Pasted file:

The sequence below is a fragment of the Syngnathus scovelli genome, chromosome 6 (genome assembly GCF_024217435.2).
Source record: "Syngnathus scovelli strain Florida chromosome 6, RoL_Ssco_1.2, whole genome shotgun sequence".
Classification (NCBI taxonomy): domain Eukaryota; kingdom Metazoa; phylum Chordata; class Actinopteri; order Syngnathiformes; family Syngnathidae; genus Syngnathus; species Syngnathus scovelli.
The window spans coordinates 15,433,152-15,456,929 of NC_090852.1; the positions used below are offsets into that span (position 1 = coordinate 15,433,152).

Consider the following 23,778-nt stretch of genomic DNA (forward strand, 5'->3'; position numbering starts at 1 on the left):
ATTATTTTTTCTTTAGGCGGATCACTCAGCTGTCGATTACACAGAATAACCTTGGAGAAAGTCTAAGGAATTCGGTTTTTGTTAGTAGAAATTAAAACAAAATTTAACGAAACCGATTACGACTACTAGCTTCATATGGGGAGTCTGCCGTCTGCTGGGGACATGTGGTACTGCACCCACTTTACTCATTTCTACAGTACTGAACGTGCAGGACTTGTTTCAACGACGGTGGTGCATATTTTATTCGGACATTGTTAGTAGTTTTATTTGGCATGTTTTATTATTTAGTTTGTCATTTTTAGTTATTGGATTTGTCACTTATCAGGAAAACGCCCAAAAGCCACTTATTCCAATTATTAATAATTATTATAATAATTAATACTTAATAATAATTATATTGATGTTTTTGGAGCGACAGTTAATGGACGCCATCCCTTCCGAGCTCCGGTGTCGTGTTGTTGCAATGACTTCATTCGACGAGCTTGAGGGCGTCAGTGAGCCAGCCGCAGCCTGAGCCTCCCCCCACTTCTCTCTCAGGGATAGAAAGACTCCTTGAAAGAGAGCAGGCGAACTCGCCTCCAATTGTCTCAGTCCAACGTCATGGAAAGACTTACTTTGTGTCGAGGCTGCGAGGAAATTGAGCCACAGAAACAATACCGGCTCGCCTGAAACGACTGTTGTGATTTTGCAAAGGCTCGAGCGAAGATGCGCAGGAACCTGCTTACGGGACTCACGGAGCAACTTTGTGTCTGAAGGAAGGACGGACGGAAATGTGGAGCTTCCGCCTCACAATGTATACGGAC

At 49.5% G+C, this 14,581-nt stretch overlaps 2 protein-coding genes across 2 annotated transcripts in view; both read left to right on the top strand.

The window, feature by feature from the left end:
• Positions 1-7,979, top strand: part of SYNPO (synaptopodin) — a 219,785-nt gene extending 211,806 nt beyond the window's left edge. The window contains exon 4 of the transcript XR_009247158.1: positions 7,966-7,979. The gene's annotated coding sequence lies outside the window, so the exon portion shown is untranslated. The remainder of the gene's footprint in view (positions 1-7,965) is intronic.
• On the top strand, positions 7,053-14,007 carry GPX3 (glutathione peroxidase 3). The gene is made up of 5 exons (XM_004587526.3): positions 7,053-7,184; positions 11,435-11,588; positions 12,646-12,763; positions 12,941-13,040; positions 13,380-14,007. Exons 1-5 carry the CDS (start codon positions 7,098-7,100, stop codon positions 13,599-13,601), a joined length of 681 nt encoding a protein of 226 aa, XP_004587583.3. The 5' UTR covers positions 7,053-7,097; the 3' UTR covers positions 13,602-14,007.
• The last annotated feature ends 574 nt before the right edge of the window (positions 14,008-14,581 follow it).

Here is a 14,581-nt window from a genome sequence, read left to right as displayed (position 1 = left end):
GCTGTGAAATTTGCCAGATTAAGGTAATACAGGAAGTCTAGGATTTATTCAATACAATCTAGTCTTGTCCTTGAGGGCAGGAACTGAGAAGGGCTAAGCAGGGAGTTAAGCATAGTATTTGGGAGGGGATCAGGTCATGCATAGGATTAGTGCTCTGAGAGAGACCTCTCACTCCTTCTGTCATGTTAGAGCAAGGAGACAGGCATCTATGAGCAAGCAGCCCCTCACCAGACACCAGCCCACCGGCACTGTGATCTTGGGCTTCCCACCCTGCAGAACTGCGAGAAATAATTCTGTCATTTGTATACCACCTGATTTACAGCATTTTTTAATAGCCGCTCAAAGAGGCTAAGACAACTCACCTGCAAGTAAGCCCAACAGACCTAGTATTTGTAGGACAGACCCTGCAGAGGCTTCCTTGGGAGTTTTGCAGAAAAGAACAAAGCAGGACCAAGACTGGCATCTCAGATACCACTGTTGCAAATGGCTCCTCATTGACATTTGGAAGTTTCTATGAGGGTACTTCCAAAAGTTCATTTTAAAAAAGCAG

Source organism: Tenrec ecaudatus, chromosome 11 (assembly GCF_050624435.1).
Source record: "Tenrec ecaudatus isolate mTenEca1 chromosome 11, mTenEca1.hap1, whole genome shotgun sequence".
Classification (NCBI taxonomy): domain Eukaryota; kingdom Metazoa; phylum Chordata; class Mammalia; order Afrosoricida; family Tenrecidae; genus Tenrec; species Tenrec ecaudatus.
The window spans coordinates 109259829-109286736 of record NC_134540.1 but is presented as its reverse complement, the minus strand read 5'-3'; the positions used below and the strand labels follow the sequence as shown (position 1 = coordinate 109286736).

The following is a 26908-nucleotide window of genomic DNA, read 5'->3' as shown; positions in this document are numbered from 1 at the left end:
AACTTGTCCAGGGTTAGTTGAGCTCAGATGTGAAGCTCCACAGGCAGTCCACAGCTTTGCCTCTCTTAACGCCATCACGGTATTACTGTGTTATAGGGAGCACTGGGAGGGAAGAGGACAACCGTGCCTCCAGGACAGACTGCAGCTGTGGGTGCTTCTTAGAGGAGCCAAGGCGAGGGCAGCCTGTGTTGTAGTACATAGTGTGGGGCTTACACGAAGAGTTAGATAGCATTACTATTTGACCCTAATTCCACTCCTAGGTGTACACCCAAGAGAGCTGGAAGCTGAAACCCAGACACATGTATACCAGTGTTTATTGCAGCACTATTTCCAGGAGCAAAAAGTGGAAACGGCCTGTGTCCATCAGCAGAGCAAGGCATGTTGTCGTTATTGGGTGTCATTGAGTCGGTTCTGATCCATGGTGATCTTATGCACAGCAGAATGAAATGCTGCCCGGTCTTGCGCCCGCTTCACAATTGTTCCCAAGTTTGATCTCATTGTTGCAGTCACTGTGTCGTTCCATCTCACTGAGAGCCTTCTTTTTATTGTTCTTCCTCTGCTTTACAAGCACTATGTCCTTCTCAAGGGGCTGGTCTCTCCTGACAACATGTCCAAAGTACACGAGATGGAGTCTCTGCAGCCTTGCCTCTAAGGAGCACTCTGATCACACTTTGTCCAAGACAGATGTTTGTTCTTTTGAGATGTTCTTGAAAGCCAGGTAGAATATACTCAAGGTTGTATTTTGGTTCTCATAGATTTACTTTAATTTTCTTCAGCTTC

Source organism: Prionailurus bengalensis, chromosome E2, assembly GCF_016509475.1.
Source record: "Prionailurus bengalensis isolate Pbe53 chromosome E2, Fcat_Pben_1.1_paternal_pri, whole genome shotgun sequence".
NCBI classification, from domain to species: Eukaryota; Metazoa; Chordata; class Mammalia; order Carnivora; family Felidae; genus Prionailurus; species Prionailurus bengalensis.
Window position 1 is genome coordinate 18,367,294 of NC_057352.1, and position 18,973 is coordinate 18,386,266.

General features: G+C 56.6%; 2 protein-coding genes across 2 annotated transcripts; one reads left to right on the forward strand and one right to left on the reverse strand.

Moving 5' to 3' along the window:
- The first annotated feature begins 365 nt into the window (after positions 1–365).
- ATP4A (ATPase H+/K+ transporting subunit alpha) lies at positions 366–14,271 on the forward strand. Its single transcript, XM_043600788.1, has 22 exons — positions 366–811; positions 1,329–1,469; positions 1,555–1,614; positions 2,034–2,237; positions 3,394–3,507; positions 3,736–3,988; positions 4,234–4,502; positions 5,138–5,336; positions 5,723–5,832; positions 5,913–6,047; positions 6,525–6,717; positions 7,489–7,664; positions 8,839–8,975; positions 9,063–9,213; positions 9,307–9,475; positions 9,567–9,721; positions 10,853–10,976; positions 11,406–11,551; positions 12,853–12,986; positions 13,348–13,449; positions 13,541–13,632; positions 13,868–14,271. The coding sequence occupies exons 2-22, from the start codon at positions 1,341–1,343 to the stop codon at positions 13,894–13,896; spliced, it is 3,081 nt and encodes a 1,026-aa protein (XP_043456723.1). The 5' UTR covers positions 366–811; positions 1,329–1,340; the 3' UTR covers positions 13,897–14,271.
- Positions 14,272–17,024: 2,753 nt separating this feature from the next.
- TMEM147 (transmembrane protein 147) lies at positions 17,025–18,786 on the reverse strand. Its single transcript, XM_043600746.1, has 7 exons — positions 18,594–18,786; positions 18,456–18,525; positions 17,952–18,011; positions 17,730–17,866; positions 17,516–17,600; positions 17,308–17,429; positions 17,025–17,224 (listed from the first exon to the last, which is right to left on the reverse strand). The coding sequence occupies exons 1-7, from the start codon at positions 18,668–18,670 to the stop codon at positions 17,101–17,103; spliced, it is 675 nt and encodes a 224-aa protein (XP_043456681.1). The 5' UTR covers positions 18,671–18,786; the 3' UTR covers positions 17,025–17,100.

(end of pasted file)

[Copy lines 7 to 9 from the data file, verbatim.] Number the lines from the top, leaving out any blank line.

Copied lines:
At 49.5% G+C, this 14,581-nt stretch overlaps 2 protein-coding genes across 2 annotated transcripts in view; both read left to right on the top strand.

The window, feature by feature from the left end:
• Positions 1-7,979, top strand: part of SYNPO (synaptopodin) — a 219,785-nt gene extending 211,806 nt beyond the window's left edge. The window contains exon 4 of the transcript XR_009247158.1: positions 7,966-7,979. The gene's annotated coding sequence lies outside the window, so the exon portion shown is untranslated. The remainder of the gene's footprint in view (positions 1-7,965) is intronic.